DaVinci Resolve Vs Premiere Pro For Beginners (in 2024?)

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As a beginner when you get started, you come across a plethora of video editing tools. It can be daunting to go through all the different editors and make a decision.

I have used both Adobe Premiere Pro and Blackmagic DaVinci Resolve.

For beginners, DaVinci Resolve vs Premiere Pro comes down to effort required to learn and their budget. Premiere Pro is easier to learn, but comes with a subscription fees. Whereas DaVinci Resolve is free and requires a steep learning curve.

If you don’t have budget constraints (like monthly subscription fees), then you should surely choose Premiere Pro and other Adobe tools like Audition, and After Effects because they are all beginner-friendly and will quickly get you started in your journey.

Today I will share my experience on which one is easier to learn and get the job done from a beginner’s perspective.

Remember – both Resolve and Premiere Pro are industry-leading post-production software used in Hollywood feature films, television shows, indie films, short films, and Youtube videos!

Let’s dive right in!

Is DaVinci Resolve Easier than Premiere Pro?

DaVinci Resolve is not easier than Premiere Pro. A total beginner can feel a bit intimidated by the Resolve interface. In contrast, the Premiere Pro interface feels comparatively easier than Resolve. It takes more time to learn Resolve than Premiere Pro for simple editing works and color correction.

In Premiere Pro, the color-grading is layer based and easy, whereas in DaVinci Resolve it is node-based which requires a bit of learning.

Why is DaVinci Resolve Harder to Learn Than Premiere Pro?

Though the timeline editing might feel the same in Resolve and Premiere Pro, the color-grading and visual effects departments are where DaVinci Resolve gets a bit harder than Premiere Pro.

DaVinci Resolve follows a node-based workflow for color correction and visual effects, which means you create many nodes like series and parallel nodes to get the cinematic look of your choice.

Whereas Premiere Pro follows layer based workflow, wherein you do changes on top of the previous ones (in a linear manner).

If you are new to color correction and visual effects, then the nodes-based workflow will take more time to learn, making it a bit harder than the layer-based workflow in Premiere Pro.

Is DaVinci Resolve Similar to Premiere Pro?

DaVinci Resolve is similar to Premiere Pro in terms of video and audio editing workflow, which involves importing clips and cutting them, but completely different when it comes to color grading and visual effects because one follows the node-based approach and the other one the layer-based.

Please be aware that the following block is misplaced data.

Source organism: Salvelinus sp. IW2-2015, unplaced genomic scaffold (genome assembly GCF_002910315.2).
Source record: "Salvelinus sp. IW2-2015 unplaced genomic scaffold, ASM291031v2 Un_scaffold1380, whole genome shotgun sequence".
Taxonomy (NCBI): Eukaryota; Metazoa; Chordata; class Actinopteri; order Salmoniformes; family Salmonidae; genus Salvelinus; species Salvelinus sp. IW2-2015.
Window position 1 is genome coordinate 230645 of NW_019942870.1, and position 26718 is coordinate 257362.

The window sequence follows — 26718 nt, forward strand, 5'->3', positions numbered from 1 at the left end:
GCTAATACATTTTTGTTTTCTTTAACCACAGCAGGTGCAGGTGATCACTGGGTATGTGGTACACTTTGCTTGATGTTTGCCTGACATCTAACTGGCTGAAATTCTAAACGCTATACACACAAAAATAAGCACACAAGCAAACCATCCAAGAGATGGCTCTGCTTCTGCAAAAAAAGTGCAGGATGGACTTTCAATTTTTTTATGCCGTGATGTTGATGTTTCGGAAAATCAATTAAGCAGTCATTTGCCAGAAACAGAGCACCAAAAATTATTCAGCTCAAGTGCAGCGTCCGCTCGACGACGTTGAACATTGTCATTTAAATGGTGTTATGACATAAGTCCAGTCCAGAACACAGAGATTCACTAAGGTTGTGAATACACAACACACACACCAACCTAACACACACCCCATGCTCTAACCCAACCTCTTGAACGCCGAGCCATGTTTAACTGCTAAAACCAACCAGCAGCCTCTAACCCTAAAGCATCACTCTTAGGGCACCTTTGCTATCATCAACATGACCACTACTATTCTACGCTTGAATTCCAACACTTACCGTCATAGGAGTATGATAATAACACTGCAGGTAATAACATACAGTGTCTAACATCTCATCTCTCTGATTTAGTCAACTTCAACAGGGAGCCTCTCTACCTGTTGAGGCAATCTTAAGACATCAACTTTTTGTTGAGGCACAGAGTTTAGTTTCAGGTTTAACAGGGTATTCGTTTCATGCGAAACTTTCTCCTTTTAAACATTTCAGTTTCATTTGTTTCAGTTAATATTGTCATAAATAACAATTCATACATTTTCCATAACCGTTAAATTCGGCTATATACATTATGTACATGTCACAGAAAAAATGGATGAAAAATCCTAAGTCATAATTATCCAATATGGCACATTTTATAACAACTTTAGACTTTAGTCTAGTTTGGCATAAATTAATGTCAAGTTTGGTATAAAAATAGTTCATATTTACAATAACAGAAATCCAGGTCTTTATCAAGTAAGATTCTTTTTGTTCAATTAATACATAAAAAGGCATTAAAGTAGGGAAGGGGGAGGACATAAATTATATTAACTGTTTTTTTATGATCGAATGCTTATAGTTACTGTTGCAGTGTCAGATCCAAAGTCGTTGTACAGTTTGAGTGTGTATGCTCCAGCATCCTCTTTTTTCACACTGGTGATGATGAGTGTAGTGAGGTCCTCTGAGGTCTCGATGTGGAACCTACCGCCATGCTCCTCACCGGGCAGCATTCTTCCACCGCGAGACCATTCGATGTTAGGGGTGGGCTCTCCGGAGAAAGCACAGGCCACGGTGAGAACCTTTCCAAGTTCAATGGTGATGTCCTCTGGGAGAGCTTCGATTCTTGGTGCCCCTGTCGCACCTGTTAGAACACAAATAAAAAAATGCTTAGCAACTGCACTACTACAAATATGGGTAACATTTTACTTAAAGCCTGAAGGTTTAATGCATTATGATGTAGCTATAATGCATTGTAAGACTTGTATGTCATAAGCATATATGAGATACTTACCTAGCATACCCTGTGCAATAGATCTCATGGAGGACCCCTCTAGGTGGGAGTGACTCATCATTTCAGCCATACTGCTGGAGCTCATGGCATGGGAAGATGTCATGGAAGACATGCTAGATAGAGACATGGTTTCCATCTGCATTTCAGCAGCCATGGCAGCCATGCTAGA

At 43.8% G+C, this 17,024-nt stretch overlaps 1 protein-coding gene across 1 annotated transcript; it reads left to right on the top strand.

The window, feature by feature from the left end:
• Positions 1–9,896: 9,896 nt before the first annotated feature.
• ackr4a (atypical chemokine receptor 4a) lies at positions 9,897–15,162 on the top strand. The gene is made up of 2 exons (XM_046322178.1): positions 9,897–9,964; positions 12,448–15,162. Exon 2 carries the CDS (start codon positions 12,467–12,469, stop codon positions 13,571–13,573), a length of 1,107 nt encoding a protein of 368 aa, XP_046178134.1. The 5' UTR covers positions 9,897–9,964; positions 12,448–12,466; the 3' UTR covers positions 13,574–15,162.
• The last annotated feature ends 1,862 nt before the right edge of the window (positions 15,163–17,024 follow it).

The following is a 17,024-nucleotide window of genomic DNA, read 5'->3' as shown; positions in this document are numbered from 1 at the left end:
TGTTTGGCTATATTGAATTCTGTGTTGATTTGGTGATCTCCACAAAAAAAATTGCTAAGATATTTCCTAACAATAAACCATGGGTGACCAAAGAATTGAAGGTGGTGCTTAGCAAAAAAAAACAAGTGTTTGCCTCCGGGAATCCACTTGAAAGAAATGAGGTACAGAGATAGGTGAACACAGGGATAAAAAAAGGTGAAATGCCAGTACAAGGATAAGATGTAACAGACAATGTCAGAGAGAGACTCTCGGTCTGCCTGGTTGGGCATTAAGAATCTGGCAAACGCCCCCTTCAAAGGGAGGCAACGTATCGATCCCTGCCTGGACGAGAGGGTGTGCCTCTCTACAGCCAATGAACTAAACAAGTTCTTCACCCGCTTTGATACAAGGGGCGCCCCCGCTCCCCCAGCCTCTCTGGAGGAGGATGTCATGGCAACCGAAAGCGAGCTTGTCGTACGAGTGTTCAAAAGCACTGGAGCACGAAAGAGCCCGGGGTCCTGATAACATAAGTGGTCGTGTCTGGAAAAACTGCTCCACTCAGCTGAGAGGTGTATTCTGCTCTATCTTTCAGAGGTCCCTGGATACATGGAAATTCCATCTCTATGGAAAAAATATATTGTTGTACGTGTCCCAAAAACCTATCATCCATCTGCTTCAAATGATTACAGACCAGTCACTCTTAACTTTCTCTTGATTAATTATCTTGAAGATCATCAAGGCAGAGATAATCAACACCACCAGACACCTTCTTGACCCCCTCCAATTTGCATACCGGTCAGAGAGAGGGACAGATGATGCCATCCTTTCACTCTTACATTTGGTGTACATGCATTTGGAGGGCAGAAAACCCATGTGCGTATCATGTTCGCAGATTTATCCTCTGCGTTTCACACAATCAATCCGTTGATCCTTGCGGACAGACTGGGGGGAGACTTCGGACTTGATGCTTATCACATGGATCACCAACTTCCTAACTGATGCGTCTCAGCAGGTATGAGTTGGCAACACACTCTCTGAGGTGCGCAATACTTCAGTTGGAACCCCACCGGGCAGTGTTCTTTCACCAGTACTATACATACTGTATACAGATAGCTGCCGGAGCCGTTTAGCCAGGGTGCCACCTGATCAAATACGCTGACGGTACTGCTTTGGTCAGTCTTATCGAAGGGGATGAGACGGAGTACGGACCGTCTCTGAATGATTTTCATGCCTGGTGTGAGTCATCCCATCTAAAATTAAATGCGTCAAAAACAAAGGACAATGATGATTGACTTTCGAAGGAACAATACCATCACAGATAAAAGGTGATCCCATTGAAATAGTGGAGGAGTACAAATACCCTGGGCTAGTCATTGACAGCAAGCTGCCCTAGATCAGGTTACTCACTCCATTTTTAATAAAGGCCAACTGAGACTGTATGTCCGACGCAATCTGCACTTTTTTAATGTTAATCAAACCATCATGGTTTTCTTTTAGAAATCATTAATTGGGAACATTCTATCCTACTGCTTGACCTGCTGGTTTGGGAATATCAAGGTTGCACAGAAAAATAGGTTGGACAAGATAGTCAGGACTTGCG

(In fact most of the post production tools are similar when it comes to timeline editing – you have a timeline and you put video and audio clips for editing.)

As a total beginner in Premiere Pro, you will have to spend some time learning video editing and then naturally progress to color correction. The color correction in Premiere Pro (which is called Lumetri Color) guides you step by step throughout the color grading process.

In DaVinci Resolve, as a total beginner, you will have to spend some time learning video editing, and when you proceed to color correction, you’ll have to spend again a lot of time learning it. The learning time increases dramatically!

The color correction tab (also called “Color“) in Resolve can be intimidating for a beginner. There are so many advanced tools everywhere that can frustrate someone who is getting started.

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How Long Does it Take to Learn DaVinci Resolve and Premiere Pro

For DaVinci Resolve, it takes around 2 to 3 months to learn the basics like editing, color correction, basic sound design, etc. Learning Premiere Pro will only take half of the time required to learn DaVinci Resolve.

It is only for the basics. For intermediate and advanced level, each software can take its own time.

For more information on time taken to learn DaVinci Resolve, click on the below:

How Long Does it Take to Learn DaVinci Resolve? (Things to Consider)

The learning curve is steep for DaVinci Resolve. In contrast, you can quickly get started in Premiere Pro.

Difference Between DaVinci Resolve and Premiere Pro for Beginners